You want to isolate data access and manipulation in a separate layer, while retaining full encapsulation and object integrity.

When dealing with object-relational persistence, there is often a need for the DAO implementation to modify data on the domain (a.k.a. business) object that is being persisted, e.g. when a new object is being inserted into a relational database table, it can sometimes be auto-assigned a surrogate primary key, a.k.a. an identity column. In a properly designed entity class, the field representing the primary key should not be modifiable to the public, as this would compromise the integrity of the object's state. In a traditional DAO implementation, the solution has been to break encapsulation and allow the DAO implementation, and hence everyone else, to modify the necessary fields.


Create the DAO interface as an abstract static inner class of the domain object it persists.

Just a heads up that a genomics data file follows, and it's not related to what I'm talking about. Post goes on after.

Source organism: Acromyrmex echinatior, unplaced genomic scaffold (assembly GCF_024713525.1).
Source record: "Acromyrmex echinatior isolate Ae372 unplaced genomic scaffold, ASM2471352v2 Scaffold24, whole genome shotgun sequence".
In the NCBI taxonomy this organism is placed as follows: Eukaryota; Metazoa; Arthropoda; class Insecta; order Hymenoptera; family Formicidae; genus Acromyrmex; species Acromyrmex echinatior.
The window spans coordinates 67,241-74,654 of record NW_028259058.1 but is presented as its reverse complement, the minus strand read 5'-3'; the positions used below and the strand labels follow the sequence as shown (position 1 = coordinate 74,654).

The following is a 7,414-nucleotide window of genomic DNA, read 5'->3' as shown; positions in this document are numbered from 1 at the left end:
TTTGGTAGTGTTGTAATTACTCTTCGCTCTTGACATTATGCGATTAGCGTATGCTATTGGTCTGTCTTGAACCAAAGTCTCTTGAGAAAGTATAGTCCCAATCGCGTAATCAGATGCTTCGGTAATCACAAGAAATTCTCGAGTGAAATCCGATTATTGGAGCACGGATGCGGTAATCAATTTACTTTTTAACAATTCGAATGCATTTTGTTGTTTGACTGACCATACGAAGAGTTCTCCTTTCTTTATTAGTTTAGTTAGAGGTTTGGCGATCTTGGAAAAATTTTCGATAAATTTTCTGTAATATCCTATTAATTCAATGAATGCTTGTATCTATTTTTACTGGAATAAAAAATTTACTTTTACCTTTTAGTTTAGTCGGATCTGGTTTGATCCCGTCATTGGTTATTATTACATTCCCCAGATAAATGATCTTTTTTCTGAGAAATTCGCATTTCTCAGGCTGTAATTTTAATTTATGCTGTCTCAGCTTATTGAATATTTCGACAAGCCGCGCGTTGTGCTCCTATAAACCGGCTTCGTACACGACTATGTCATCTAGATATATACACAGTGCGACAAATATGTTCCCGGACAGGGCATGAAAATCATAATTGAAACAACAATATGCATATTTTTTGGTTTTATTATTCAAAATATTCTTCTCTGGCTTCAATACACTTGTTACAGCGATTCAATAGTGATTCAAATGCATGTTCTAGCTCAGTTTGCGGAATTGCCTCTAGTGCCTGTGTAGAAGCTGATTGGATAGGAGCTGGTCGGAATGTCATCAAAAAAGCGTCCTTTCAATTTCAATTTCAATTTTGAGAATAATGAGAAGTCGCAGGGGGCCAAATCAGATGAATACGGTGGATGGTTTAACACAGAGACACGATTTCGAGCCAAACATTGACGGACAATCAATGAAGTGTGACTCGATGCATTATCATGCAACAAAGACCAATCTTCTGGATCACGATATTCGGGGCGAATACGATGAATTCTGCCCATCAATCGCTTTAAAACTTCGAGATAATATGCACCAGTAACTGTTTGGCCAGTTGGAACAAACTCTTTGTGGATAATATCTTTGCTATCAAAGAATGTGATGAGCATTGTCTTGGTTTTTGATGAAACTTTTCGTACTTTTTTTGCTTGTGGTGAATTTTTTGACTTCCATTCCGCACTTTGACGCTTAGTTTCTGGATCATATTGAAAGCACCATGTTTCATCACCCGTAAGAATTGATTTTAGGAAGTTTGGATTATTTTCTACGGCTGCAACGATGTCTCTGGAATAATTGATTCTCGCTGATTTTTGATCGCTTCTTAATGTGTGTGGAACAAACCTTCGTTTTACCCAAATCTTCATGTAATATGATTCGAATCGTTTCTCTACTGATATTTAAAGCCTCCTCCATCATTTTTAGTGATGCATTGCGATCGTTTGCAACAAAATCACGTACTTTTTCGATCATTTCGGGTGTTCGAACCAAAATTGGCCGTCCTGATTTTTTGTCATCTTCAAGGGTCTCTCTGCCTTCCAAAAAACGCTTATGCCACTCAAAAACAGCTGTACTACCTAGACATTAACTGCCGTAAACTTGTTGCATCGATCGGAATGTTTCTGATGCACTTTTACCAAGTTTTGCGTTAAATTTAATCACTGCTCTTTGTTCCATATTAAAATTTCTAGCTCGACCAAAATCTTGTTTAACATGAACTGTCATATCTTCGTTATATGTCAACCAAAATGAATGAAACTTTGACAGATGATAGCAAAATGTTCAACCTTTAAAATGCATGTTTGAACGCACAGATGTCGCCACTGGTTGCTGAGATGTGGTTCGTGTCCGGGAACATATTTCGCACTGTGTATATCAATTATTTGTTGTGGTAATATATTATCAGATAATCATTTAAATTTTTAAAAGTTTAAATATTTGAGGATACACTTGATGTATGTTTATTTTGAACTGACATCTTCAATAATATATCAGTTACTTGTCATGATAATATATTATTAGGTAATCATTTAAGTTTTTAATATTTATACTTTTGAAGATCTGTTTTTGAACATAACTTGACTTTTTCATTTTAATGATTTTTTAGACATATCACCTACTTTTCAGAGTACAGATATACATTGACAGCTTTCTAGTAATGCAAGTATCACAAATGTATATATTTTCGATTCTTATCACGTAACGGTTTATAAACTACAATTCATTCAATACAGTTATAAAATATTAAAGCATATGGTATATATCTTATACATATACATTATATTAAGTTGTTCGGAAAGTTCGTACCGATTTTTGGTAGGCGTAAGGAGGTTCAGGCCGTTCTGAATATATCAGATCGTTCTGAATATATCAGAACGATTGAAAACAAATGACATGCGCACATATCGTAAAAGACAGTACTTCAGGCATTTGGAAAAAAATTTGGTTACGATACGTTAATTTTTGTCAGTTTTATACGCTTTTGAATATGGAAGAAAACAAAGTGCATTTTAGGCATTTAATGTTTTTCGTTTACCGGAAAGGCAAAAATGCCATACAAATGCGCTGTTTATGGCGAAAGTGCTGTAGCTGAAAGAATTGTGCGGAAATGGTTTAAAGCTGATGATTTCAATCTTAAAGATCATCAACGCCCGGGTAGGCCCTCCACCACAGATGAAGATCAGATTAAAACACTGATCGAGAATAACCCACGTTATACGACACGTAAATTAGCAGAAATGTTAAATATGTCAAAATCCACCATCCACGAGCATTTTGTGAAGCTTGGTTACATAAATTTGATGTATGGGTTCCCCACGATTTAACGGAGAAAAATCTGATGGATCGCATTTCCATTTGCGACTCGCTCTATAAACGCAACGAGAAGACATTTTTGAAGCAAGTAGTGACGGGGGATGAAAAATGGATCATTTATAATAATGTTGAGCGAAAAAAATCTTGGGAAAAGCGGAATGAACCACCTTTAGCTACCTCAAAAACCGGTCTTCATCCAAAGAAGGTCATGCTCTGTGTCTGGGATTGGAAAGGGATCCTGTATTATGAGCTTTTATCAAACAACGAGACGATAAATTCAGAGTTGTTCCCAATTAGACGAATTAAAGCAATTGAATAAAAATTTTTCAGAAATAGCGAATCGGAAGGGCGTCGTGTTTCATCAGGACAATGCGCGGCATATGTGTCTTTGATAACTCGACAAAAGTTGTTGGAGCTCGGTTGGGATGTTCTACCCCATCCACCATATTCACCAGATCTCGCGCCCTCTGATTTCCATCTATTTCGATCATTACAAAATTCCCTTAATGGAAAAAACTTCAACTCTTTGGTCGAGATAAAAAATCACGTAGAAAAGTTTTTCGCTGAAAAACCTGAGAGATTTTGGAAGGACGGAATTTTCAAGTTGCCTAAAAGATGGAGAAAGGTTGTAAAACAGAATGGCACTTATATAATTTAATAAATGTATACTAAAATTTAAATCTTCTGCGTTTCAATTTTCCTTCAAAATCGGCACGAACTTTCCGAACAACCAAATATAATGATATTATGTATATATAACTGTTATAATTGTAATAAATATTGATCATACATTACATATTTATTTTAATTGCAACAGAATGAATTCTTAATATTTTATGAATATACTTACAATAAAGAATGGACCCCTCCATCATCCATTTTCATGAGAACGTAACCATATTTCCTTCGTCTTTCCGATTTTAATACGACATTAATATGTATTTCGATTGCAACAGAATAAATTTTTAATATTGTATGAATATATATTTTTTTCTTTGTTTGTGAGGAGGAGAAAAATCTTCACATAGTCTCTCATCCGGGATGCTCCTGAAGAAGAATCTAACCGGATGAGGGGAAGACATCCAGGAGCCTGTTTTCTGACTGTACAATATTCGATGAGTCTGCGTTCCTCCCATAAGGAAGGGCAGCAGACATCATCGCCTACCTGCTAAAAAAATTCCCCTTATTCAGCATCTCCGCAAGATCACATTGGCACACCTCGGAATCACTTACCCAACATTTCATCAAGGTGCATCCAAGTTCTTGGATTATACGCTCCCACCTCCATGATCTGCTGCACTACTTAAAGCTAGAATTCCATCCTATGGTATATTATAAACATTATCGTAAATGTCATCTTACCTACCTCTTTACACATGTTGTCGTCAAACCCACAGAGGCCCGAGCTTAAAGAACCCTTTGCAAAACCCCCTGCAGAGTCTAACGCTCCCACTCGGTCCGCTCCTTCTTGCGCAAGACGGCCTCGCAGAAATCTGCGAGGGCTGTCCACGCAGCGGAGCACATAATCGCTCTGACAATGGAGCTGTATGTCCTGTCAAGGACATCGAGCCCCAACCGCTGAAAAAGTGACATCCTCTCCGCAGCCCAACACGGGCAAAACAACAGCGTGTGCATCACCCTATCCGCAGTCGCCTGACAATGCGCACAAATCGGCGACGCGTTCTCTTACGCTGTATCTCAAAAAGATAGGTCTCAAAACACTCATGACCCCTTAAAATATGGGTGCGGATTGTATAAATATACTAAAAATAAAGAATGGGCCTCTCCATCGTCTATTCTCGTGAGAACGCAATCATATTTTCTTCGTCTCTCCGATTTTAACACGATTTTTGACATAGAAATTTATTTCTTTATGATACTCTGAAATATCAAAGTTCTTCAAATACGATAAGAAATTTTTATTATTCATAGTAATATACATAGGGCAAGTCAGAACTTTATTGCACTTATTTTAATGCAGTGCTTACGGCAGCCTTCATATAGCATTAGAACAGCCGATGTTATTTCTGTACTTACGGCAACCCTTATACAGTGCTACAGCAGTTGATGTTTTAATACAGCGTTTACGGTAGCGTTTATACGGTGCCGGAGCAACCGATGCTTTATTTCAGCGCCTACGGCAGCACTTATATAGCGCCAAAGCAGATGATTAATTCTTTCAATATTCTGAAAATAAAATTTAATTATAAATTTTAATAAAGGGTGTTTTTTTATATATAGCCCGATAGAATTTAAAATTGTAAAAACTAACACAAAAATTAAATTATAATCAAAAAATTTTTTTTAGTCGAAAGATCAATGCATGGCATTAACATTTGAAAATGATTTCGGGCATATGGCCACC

In Java, inner classes have access to the private members of the outer class. This presents a unique opportunity to give the DAO implementation access to select private members, while still isolating the actual persistence behavior in its own class.

Inner Class strategy of the DAO pattern

The abstract DAO super class, will provide protected methods for accessing the private member variables that needs to be available to the DAO sub class implementation. This provides full and separate control over what is exposed to the public and what is exposed to the DAO implementation.

In the example given, the ID and name of the Customer object is available only as a readable properties to the public, thus retaining encapsulation and guaranteeing no change of the object's ID field. At the same time, the DAO implementation is selectively allowed to modify the ID through the protected setId(Customer, Long) method on the DAO abstract class.